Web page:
euro

In the wake of sharp losses over the European financial sector this week, the European Securities and Markets Authority (ESMA) announced a short-selling ban of specific stocks on Thursday by four countries including France, Spain, Italy and Belgium. The move is an attempt to curb negative speculation which is thought to have heavily destabilized the marketplace as rumors spread regarding the exposure of European banks to eurozone government debt.

To clarify, short-selling is when a trader makes a bet that an asset they do not specifically own will decline in price, which could ultimately lead to a self-fulfilling prophecy. In the ESMA´s official statement, regulators stressed: “While short-selling can be a valid trading strategy, when used in combination with spreading false market rumours this is clearly abusive.” Thus the measures taken are aimed to, “either to restrict the benefits that can be achieved from spreading false rumours or to achieve a regulatory level playing field, given the close inter-linkage between some EU markets.”

The specific ban went into effect beginning Friday, Aug 12th, and so far appears to have slightly eased concerns seeing that European banks look to be finishing off the week moderately higher in comparison to prior days. Still, major doubts remain regarding this regulation and thus we at FXstreet.com have reached out to some of our long-time contributors to gain insight into whether such a move will really have an effective impact.

By looking at similar actions in the not-so-distant past, Yohay Elam of Forex Crunch suggests: “The ban on short selling is likely to have a very limited impact. Past short selling bans, such as the ones imposed during the peak of the financial crisis in 2008, failed. Without shorts, some investors / speculators will just sell more stocks. The intention of regulators is to stabilize the markets, which have suffered from high volatility and sharp falls with all the news and rumors going on, and also with the relatively low liquidity in August. The European debt crisis is much more complicated, and an artificial step like this will likely be ineffective.”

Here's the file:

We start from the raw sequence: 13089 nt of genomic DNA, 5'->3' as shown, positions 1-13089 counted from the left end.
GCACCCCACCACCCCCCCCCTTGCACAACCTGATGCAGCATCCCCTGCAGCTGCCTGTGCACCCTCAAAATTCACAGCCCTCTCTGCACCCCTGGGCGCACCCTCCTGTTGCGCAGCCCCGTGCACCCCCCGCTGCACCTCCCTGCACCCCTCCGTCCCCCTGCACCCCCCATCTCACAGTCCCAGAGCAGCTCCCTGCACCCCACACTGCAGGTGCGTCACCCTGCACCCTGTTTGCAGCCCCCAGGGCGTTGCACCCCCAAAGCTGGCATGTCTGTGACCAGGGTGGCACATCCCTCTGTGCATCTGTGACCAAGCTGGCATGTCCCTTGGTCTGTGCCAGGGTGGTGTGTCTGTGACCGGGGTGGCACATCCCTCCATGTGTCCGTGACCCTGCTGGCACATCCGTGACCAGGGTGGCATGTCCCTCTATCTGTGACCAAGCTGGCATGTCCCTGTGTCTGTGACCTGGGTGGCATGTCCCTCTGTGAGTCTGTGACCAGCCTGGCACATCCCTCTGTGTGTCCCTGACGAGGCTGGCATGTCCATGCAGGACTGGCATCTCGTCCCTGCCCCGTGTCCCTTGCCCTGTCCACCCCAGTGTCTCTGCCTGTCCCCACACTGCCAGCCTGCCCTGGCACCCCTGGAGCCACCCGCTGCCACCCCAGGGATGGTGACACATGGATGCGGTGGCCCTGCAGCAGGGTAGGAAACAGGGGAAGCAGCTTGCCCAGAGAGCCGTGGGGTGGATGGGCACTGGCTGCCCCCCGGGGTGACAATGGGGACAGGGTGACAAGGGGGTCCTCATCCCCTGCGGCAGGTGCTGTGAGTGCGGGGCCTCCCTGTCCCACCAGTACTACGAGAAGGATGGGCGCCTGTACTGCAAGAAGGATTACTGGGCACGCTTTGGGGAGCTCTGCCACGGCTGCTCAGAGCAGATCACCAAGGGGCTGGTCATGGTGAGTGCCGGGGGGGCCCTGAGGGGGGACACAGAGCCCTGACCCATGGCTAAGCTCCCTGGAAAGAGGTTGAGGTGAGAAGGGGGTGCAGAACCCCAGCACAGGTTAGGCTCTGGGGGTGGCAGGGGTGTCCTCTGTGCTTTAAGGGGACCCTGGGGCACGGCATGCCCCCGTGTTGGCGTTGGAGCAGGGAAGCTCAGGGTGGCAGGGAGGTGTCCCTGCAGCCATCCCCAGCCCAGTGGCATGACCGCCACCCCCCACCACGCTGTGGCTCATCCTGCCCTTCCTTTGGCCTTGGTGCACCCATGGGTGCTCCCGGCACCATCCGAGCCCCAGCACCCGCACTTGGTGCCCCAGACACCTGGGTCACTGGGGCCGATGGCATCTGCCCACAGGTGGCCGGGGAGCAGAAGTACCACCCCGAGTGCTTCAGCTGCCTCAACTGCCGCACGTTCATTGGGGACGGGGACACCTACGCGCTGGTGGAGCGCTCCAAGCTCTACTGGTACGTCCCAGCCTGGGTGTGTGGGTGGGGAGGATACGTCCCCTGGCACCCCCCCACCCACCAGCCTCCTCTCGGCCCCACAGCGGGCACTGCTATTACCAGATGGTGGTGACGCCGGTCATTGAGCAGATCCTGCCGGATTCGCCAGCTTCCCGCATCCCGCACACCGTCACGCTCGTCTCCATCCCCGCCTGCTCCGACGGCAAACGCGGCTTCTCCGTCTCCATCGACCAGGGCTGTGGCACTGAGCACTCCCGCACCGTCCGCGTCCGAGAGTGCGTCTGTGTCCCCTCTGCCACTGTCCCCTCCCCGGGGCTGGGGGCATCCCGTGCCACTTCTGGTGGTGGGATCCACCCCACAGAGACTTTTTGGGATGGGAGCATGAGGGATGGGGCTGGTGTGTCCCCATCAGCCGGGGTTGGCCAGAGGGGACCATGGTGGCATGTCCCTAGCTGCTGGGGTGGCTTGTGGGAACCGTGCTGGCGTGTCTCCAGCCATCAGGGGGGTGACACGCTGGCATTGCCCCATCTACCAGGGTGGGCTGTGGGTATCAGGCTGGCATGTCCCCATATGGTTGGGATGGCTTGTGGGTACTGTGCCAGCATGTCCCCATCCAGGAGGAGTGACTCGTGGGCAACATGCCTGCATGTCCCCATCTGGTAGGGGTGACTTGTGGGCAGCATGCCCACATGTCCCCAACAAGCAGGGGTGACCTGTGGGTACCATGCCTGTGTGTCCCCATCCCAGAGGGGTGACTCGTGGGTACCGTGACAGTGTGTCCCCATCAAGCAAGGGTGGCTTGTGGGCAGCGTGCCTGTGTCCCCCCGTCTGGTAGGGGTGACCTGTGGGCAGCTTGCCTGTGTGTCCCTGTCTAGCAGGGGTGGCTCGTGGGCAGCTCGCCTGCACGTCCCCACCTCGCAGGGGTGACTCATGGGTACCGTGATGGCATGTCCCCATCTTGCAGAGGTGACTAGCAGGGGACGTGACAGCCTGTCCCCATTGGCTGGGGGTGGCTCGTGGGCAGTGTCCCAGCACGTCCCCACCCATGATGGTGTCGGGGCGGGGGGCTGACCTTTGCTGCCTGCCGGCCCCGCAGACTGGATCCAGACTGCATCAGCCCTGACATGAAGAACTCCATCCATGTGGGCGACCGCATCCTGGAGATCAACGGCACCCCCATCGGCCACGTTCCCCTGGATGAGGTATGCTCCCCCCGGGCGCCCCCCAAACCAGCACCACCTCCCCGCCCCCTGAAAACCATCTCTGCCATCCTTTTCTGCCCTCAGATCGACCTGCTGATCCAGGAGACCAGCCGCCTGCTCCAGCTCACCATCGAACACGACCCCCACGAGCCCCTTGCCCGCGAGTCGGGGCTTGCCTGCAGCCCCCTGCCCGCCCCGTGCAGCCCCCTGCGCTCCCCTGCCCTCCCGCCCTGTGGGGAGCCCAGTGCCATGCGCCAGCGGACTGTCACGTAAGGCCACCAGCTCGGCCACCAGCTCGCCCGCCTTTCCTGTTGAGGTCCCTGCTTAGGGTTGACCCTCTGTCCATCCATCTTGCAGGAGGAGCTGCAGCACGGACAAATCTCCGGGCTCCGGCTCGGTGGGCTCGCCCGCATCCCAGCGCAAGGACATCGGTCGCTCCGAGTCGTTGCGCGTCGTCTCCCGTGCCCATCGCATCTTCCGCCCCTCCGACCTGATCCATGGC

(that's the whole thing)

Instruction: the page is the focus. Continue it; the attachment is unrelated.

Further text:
Ed Ponsi of FX Educator reiterates doubts of the ban, reflecting the belief that short-selling is not only a valid trading strategy but also healthy for the markets. “This will not restore confidence; on the contrary, it shows that the market officials of the participating countries have no confidence. Trading is like an election, you can vote yes or no for a stock. They want to fix it so you can only vote yes, you cannot vote no. The officials took these actions because they probably have little understanding of how markets actually function.”

On the other side of the aisle, there are those who are viewing this move in a more positive, yet still cautious, light. Boris Schlossberg of BK Forex Advisors suggests: “The key aspect of the ban on short selling appears to have been prompted by concern that false rumors could destabilize financials to such an extent that they would suffer irreparable economic harm. Given those concerns its probably wise to curtail short selling until markets stabilize. However, if the arguments of the shorts turn out to be true no amount of regulation will stop an avalanche of selling from taking place.”

Continuing this line of thought, Layalee Ramahi of ecPulse.com explains: “The short selling can only be an imposed short-term relief and not a long term fix, it will help ease the longer term consequences of the heavy selloff especially as it was strongly influenced by rumors. The focus remains on worsening growth and the debt crisis while the liquidity in the market is falling further and interbank lending might be hinting at a crisis, especially that the short selling ban might add further pressure which is what we need to focus on this period. All in all, decision makers can feel the rising market pressure and tension and acting preemptively to contain the crisis in an effort to shore confidence and stem the crisis which this might prove to delay only temporary if other decisive measures were not taken.”

Andrei Knight, Sr. Currency Strategist at fxKnight,com, agrees about the very limited effect the measure might have. He recalls that when the US and UK tried it during the 2008, "the NEWS provided temporary relief for a couple days but, in the end the FTSE fell another 1500 points anyway.  No, in the long run you just cannot influence the market and it will do what it wants to do. I'm reminded of when China in May of 2007 bought $1.2 Trillion of US Dollars, which had been plummeting for a couple years by that point, in an effort to maintain the value of the Treasury notes they're holding.  It worked, and established a new support level - for about 3 or 4 days."

Rounding things off, our own Valeria Bednarik of the FXstreet.com Independent Analysis team concludes: “The ultimate message I get from this is that they are far away from a solution and on contrary the crisis is still extending and far from over. This is mostly a political move trying to show markets that governments can take decisive action, yet at this point it's rather an act of desperation than a demonstration of authority. The euro zone has been trying frantic last ditch efforts lately, with no result. In my view they reached this point because they let the crisis develop for long before taking measures, with the ECB focusing on inflation, and ignoring the rest. It’s true that the central bank was not meant to deal with this crisis, yet should have reacted sooner. Now is too late, and they may need to face a good couple years more of fight against the crisis, before start talking about a recovery in the euro zone.”

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